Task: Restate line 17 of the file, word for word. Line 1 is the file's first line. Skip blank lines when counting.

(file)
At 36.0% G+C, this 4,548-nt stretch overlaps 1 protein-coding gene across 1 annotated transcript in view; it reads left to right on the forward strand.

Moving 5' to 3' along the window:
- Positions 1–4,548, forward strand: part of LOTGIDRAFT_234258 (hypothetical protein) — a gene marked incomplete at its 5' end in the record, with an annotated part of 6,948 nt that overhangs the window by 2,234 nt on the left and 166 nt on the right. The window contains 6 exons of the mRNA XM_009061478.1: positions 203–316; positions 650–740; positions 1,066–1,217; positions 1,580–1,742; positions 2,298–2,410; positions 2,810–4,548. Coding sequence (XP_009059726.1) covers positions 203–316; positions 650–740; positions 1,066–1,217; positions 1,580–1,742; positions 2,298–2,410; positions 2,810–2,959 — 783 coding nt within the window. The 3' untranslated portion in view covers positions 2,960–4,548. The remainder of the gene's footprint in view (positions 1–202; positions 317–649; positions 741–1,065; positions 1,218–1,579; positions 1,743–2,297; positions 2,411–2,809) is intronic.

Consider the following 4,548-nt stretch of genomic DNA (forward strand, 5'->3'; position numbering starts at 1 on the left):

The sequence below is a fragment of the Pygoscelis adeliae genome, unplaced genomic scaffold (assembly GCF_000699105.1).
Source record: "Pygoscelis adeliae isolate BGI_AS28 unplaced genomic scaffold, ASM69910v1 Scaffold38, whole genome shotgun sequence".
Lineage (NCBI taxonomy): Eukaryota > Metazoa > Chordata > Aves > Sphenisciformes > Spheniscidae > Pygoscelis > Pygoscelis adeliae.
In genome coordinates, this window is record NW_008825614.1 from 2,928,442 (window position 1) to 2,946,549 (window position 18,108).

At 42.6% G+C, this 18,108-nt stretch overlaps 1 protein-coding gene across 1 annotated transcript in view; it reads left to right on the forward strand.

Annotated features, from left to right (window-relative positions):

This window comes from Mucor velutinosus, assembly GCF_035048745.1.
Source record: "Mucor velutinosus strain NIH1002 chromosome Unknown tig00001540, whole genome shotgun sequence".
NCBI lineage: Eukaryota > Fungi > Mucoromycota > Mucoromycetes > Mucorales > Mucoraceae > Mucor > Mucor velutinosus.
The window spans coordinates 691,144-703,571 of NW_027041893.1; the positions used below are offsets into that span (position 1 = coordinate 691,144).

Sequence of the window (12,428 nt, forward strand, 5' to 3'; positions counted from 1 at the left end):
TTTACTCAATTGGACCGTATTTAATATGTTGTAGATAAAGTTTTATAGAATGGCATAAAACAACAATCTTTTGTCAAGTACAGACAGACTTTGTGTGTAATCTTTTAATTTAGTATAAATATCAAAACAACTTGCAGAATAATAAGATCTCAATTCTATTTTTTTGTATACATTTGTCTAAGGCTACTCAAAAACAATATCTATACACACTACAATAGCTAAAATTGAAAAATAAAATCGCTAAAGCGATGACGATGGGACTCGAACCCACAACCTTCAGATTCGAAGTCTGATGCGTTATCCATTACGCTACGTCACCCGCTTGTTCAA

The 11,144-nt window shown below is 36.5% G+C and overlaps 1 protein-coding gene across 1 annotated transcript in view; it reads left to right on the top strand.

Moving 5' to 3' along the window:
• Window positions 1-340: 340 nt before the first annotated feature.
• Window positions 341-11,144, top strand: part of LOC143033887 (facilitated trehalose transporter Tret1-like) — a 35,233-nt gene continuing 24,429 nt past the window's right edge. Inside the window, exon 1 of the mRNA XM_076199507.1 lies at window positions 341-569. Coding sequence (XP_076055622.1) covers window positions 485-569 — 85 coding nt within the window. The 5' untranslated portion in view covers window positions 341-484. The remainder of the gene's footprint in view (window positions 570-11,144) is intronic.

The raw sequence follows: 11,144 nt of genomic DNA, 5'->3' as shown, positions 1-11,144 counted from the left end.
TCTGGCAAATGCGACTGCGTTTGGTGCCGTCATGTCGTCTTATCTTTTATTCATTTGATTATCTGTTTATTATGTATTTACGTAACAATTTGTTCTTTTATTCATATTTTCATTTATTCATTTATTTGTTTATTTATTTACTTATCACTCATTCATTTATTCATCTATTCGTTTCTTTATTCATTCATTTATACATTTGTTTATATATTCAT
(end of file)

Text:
The 11,144-nt window shown below is 36.5% G+C and overlaps 1 protein-coding gene across 1 annotated transcript in view; it reads left to right on the top strand.